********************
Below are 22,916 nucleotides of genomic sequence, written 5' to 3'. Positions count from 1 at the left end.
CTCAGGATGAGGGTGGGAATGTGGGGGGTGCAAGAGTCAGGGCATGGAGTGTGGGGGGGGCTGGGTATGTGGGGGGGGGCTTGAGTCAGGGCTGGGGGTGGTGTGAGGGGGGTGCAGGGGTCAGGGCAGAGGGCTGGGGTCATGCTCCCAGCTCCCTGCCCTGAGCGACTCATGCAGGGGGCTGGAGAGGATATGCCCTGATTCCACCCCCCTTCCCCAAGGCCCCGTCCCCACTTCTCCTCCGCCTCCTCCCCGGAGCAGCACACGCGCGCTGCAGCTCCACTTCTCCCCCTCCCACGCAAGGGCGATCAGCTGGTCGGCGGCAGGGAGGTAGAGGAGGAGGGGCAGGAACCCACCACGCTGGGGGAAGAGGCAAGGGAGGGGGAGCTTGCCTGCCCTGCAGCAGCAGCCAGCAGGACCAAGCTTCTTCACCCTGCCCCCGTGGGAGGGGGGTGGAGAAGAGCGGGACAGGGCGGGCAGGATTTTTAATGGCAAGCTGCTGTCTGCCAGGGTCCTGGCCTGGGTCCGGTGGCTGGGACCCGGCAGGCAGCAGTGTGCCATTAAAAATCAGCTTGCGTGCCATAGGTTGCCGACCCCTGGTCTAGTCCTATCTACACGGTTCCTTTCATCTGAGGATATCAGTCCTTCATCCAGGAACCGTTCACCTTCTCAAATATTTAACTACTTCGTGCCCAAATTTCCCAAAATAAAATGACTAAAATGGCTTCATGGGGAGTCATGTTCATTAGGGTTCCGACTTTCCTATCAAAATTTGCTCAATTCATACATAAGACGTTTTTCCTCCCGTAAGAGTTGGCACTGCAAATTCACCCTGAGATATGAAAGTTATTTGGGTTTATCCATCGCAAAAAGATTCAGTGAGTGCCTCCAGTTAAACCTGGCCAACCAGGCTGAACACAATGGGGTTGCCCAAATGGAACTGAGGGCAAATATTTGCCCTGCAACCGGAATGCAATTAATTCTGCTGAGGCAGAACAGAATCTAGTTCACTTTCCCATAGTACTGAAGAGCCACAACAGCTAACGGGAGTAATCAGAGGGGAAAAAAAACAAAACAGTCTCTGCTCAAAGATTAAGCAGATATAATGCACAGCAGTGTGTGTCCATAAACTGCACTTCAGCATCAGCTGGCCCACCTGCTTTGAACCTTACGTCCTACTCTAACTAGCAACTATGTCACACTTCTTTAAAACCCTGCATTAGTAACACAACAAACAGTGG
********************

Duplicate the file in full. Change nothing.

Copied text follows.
Below are 22,916 nucleotides of genomic sequence, written 5' to 3'. Positions count from 1 at the left end.
CTCAGGATGAGGGTGGGAATGTGGGGGGTGCAAGAGTCAGGGCATGGAGTGTGGGGGGGGCTGGGTATGTGGGGGGGGGCTTGAGTCAGGGCTGGGGGTGGTGTGAGGGGGGTGCAGGGGTCAGGGCAGAGGGCTGGGGTCATGCTCCCAGCTCCCTGCCCTGAGCGACTCATGCAGGGGGCTGGAGAGGATATGCCCTGATTCCACCCCCCTTCCCCAAGGCCCCGTCCCCACTTCTCCTCCGCCTCCTCCCCGGAGCAGCACACGCGCGCTGCAGCTCCACTTCTCCCCCTCCCACGCAAGGGCGATCAGCTGGTCGGCGGCAGGGAGGTAGAGGAGGAGGGGCAGGAACCCACCACGCTGGGGGAAGAGGCAAGGGAGGGGGAGCTTGCCTGCCCTGCAGCAGCAGCCAGCAGGACCAAGCTTCTTCACCCTGCCCCCGTGGGAGGGGGGTGGAGAAGAGCGGGACAGGGCGGGCAGGATTTTTAATGGCAAGCTGCTGTCTGCCAGGGTCCTGGCCTGGGTCCGGTGGCTGGGACCCGGCAGGCAGCAGTGTGCCATTAAAAATCAGCTTGCGTGCCATAGGTTGCCGACCCCTGGTCTAGTCCTATCTACACGGTTCCTTTCATCTGAGGATATCAGTCCTTCATCCAGGAACCGTTCACCTTCTCAAATATTTAACTACTTCGTGCCCAAATTTCCCAAAATAAAATGACTAAAATGGCTTCATGGGGAGTCATGTTCATTAGGGTTCCGACTTTCCTATCAAAATTTGCTCAATTCATACATAAGACGTTTTTCCTCCCGTAAGAGTTGGCACTGCAAATTCACCCTGAGATATGAAAGTTATTTGGGTTTATCCATCGCAAAAAGATTCAGTGAGTGCCTCCAGTTAAACCTGGCCAACCAGGCTGAACACAATGGGGTTGCCCAAATGGAACTGAGGGCAAATATTTGCCCTGCAACCGGAATGCAATTAATTCTGCTGAGGCAGAACAGAATCTAGTTCACTTTCCCATAGTACTGAAGAGCCACAACAGCTAACGGGAGTAATCAGAGGGGAAAAAAAACAAAACAGTCTCTGCTCAAAGATTAAGCAGATATAATGCACAGCAGTGTGTGTCCATAAACTGCACTTCAGCATCAGCTGGCCCACCTGCTTTGAACCTTACGTCCTACTCTAACTAGCAACTATGTCACACTTCTTTAAAACCCTGCATTAGTAACACAACAAACAGTGG